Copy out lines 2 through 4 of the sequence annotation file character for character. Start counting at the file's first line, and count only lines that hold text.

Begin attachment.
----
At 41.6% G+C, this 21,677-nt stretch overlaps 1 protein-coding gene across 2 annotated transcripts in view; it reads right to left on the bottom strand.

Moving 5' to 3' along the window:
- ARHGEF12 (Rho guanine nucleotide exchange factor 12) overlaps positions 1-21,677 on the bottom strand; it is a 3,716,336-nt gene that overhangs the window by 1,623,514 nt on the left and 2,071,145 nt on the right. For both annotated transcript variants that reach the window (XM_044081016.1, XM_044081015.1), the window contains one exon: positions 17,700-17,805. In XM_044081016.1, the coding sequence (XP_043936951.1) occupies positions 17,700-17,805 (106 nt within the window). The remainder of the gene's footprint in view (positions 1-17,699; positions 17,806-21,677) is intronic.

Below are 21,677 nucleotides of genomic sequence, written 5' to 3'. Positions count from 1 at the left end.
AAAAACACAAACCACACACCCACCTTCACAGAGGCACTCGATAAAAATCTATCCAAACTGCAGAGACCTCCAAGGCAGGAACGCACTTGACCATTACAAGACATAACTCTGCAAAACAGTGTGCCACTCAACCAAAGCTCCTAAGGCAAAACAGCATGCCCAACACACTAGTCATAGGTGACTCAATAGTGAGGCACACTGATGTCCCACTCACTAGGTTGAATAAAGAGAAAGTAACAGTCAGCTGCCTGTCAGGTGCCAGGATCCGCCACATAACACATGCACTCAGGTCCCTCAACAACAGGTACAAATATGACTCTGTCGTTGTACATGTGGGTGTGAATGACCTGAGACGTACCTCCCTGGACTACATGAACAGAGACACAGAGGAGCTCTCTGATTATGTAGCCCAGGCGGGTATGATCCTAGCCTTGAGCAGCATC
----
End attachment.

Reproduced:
Moving 5' to 3' along the window:
- ARHGEF12 (Rho guanine nucleotide exchange factor 12) overlaps positions 1-21,677 on the bottom strand; it is a 3,716,336-nt gene that overhangs the window by 1,623,514 nt on the left and 2,071,145 nt on the right. For both annotated transcript variants that reach the window (XM_044081016.1, XM_044081015.1), the window contains one exon: positions 17,700-17,805. In XM_044081016.1, the coding sequence (XP_043936951.1) occupies positions 17,700-17,805 (106 nt within the window). The remainder of the gene's footprint in view (positions 1-17,699; positions 17,806-21,677) is intronic.

Below are 21,677 nucleotides of genomic sequence, written 5' to 3'. Positions count from 1 at the left end.